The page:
On the other hand, there's also a lot of good in the book. I found the first thirty pages or so quite dull and confusing, but the further I got into the novel, the more intriguing it became. The layers of Emily's history - and of her character - started to build up, and I found myself liking her more and more. I found her motives completely plausible and she was a wonderfully complex and feisty, albeit damaged, character behind the brassy wall she'd erected to protect herself. It was quite thought-provoking, watching Emily's 'evil' persona - the persona she feared the world would always remember - being gradually created by the media, and seeing the person underneath being swallowed by her own myth. I'd just about figured out Emily's big crime by the end, but when it came it was still swift and shocking. There was no neat conclusion, which left the way clear for me to think through the different possibilities for myself and wonder how everything worked out in the end. My verdict? Well, it's a promising debut novel that will probably benefit from walking the fine line between the YA and adult markets, and it definitely got more and more compelling as the pages went by - but to my disappointment, in the end it just didn't live up to the hype...
Tanya Byrne was born in London and studied in Surrey, where she still lives with her cat who goes by several names, none of which he actually answers to. After eight years working for BBC Radio 1 and BBC Radio 4, she left to write her debut novel. She started the novel at a Writer's Retreat in the South of France. She has a weakness for boys with guitars (me too!), drinks far too much tea (ME TOO!) and even though her mother tells her not to, she always talks to strangers. You can find out more by following Tanya on Twitter at @tanyabyrne or by visiting her blog.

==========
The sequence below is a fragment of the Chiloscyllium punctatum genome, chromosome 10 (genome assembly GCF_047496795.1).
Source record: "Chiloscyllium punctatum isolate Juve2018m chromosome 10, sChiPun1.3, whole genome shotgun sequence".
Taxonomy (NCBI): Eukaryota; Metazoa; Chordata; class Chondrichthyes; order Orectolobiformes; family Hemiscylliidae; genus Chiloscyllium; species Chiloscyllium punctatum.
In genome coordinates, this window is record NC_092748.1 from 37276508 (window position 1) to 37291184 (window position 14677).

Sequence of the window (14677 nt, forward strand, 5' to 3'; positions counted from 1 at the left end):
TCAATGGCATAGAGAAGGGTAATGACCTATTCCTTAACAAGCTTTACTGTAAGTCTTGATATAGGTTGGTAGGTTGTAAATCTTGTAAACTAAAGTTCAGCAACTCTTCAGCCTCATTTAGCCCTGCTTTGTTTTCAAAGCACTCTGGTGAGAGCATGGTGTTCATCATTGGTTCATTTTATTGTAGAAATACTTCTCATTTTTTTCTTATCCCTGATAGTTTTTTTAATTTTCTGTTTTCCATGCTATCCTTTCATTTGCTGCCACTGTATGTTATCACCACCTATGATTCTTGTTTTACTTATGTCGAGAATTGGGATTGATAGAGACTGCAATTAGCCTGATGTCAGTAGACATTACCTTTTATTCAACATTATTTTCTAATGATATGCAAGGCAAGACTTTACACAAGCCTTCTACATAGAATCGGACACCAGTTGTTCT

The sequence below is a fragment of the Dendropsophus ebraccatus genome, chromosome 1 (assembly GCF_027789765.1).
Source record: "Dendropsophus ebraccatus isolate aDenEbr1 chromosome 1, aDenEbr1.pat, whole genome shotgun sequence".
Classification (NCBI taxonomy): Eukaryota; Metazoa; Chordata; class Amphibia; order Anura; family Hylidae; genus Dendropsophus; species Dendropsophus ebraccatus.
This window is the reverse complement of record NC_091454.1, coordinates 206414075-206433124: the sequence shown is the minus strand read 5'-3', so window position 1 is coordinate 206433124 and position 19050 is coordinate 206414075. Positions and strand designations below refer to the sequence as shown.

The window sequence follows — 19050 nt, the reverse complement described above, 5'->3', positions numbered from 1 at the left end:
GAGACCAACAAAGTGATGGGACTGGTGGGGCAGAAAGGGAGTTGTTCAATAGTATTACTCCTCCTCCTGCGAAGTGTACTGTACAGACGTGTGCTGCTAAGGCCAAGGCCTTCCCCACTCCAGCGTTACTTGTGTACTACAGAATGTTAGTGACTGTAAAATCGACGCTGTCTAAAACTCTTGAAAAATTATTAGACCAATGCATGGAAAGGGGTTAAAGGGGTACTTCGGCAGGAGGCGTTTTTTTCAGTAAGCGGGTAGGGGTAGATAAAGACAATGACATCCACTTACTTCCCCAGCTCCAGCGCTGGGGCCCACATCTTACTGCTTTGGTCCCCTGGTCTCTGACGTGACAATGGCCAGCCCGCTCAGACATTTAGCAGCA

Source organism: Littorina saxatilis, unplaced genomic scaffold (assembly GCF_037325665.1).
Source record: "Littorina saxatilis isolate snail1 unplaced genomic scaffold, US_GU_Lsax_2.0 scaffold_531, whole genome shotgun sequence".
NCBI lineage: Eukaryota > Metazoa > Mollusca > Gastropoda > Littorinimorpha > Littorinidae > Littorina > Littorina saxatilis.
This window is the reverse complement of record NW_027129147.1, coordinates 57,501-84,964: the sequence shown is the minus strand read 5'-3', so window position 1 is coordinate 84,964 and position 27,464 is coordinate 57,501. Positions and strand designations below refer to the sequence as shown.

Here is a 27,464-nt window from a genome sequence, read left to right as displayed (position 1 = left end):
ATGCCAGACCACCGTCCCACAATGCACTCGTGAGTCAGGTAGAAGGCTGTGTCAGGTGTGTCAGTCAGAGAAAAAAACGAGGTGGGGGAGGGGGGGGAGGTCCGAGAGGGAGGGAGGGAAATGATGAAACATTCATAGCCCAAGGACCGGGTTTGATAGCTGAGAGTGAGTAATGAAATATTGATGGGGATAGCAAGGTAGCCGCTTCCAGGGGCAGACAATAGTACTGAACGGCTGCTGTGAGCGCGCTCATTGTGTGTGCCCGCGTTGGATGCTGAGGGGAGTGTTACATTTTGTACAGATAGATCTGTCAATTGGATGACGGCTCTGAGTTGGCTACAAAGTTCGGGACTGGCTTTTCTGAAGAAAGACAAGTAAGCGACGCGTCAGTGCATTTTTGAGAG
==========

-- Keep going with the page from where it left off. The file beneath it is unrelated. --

- "That's all normal is, you know, a habit I have to relearn. Crazy is a habit I have to break."
- "I don't know if that's ever happened to you, if you've loved someone, loved who they are, then found out they're not that person after all. It doesn't just break your heart, does it? It breaks you. Then you're not who you thought you were, either."
- "It happened so quietly, her and Sid. It wasn't one of those stories they'd tell their children. There was no rain, no chance encounter. Sid didn't pull her out of the way before she stumbled into the path of a bus. But I felt the classroom hum with it. The floor shivered. Pens rolled off desks. Books fluttered off shelves like broken birds."
- "I wasn't as pretty as the girls at St Jude's, as rich, as thin, as clever. They had boyfriends and were on the hockey team and had short stories published but still managed to get straight As while I struggled to read all the books on my reading lists. But Rose didn't need to pass any exams. She didn't need a boyfriend or a place at university. It was strangely liberating, not having to try to be someone."
- "'They say home isn't where you live,' I said, 'but where you're understood.'"
- "You know how, sometimes, something can hurt so bad that after a while it starts to feel kind of nice? Like pressing a bruise with your finger. This was the opposite; this felt so good it hurt. It hurt so much I thought I was dying."
- "I need you to pass on a message to my father. His name is Harry Koll. Do you know him?... Of course you do! Everyone knows Dad. There's the Devil, then Hitler and Dad's somewhere between cancer and famine."
- "He looked at her sometimes like he didn't know how to stop. Walls fell, the ceiling peeled off, furniture blew away like dead leaves until all that was left was her, and he'd look at her like she was the only thing he could see for miles."
Source: Many thanks to the lovely folks at Headline, who sent me a copy of this book in return for an honest review.